Discover your family's story.
Enter a grandparent's name to get started.
JAMES WILEY SALMON. The following is a brief sketch of the career of James Wiley Salmon, a man whose present substantial position in life has been reached entirely through his own perseverance, and the facts connected with his agricultural and stockraising operations, and their results, only show what a person with courage and enlightened views can accomplish.
He was born February 7, 1826, in Hickman County, Tennessee, and was a son of James and Nancy (Storey) Salmon, natives of Scotland and Edgecombe County, N. C., respectively. It is thought that James Salmon came to the United States when quite young, and was the only one of his family to cross the ocean. He probably married in Tennessee and located in Hickman County, where he followed farming until his death, which occurred when James was six months old (1826). Very little is known of his people. Mrs. Salmon remained on the little farm in Hickman County until about 1846, when her sons brought her to Newton County, Arkansas, where her death occurred in 1859 or 1860. She was a Methodist in her religious views. Her father, Daniel Storey, was a native of the Old North State, but at an early date moved to Henderson County, Tennessee, where he probably passed the remainder of his days engaged in farming. He was a soldier in the Revolutionary War and had his right thumb shot off. James W. Salmon was the youngest of five children, two sons and three daughters: Margaret, deceased, was the wife of John Gray; Elizabeth, wife of James Hostettler, of Grayson County, Texas; John S. died in Barry County, Missouri, in 1862, and left a family; and Martha Ann, deceased, was the wife of Earle C. Taylor.
James W. remained with his mother until nineteen years of age, and although he received but very little schooling, he has by, his own efforts become a fair scholar. In 1843 he came alone and on horseback to Johnson County, Arkansas, through a new country, the trip lasting thirteen days. He joined his brother who had preceded him. In this State he was married, May 20, 1844, to Miss Sallie Hill, a native of Jackson County, Ala., who was two years old when brought to Arkansas by her parents, Mitchell and Nancy (Arnold) Hill. Mr. and Mrs. Hill came to this State (or rather Territory) from Alabama about 1833, and located in the woods where Clarksville now stands. This was at a very early day, and the principal inhabitants at that time were Indians. About 1845 he removed to Newton County and followed farming there until his death in 1868. His wife died at the residence of James W. Salmon. They lost three sons in the war, all in the Confederate Army: John, Henry and Robert, all single. Joseph, another son, was in the Federal Army, Company D, Second Arkansas Cavalry. He died in Polk County.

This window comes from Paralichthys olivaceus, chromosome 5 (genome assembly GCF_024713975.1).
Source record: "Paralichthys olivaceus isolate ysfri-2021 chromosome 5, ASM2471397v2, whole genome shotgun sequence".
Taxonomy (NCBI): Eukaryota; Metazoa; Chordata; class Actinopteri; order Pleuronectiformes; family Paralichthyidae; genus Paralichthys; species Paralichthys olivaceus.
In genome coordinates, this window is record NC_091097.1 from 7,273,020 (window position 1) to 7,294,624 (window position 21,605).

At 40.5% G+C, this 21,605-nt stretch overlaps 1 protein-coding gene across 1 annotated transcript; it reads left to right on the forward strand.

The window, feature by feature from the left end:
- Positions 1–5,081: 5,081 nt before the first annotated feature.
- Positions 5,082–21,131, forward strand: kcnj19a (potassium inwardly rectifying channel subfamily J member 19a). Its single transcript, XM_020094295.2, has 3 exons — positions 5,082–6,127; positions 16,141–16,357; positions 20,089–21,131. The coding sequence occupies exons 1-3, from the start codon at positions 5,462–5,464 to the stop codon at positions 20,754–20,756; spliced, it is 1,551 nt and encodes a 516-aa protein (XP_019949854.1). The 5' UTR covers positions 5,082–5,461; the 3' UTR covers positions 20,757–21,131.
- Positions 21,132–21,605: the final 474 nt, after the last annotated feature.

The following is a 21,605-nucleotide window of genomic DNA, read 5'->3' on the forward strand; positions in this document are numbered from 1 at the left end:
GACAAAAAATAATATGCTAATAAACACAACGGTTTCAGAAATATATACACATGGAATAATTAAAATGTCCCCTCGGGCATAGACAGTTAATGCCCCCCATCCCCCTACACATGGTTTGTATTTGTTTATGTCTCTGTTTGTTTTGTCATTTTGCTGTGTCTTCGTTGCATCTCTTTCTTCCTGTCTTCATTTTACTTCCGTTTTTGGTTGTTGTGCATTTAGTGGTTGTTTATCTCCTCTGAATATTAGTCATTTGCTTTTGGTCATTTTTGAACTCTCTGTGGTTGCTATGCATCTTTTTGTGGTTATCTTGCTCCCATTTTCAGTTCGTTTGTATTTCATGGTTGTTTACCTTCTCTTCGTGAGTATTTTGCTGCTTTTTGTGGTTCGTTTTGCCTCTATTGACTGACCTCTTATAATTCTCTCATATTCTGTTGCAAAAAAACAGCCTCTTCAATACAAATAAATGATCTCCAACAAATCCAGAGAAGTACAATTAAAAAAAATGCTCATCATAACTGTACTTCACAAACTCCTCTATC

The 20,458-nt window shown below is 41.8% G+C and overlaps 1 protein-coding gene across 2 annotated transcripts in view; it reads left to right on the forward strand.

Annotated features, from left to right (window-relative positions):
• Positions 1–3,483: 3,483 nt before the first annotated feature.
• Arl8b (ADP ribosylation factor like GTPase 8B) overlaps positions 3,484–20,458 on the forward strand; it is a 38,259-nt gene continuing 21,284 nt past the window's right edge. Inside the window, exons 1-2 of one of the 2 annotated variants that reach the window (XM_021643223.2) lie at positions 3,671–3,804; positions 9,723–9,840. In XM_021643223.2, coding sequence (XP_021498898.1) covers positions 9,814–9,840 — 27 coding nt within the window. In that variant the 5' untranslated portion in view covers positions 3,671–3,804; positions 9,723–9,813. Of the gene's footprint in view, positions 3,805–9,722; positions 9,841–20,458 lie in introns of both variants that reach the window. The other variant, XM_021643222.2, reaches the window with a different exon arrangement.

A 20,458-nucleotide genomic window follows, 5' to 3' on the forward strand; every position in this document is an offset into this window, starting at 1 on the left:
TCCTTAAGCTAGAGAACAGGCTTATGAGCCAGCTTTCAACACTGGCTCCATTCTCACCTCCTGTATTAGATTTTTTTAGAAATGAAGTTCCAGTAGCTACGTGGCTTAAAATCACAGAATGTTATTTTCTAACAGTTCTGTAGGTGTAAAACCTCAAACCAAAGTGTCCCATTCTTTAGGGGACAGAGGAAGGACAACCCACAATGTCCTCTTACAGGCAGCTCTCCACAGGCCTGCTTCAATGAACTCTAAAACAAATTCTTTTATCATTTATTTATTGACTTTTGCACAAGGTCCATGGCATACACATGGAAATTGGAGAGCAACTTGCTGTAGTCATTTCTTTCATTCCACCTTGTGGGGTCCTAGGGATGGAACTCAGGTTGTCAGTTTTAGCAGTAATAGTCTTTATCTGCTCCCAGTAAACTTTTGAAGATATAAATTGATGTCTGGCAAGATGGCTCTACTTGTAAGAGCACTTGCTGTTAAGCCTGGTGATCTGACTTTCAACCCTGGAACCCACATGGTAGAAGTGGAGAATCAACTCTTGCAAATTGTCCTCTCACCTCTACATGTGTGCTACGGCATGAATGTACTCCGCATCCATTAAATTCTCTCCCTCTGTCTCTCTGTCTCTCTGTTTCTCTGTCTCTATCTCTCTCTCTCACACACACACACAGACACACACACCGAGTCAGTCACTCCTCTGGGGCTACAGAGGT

To Mr. and Mrs. Salmon were born thirteen children, as follows: John; Mitchell L., a practicing physician and surgeon, is a graduate of the Keokuk Medical College; Nancy E., wife of J. C. Baker; James Henty died when eighteen years of age; Sallie M., died when twelve years of age; Joseph A., a lawyer and mill man, is at present prosecuting attorney for Newton County; Crockett died when two years of age; Emeline died in infancy; Susan F., wife of James M. Dickey; William R.; Mary M., wife of John C. Dickey, and Thomas Benton. The eldest, Martha J., died when six months old. In 1845 Mr. Salmon came to Newton and located at Mt. Hersey, following farming for thirteen years on Cave Creek, and becoming the owner of 127 acres. He also built a mill, and is a stirring, pushing, energetic citizen. He was in public life for many years and at one time knew every man in the county. In the month of August, 1855, he was elected sheriff and served two years. After that he was deputy for four years and in 1860 was elected sheriff again, serving in that capacity until the breaking out of the Civil War. In 1860 he was census enumerator and visited nearly every house in the county. When he was first elected sheriff the entire revenue of the county was $299 and a few cents. This he carried to Little Rock on horseback. On May 4, 1864, he joined Company D, Second Arkansas Cavalry, U. S. A., and operated in Arkansas, Missouri and Tennessee. He was mustered out and discharged at Memphis, August 20, 1865, after which he returned home and resumed farming. He is a member of the Masonic fraternity, Dodson Lodge No. 135, and is past worthy master, being the first to hold that position in the lodge. He and wife are members of the Christian Church, and he is a Democrat in politics.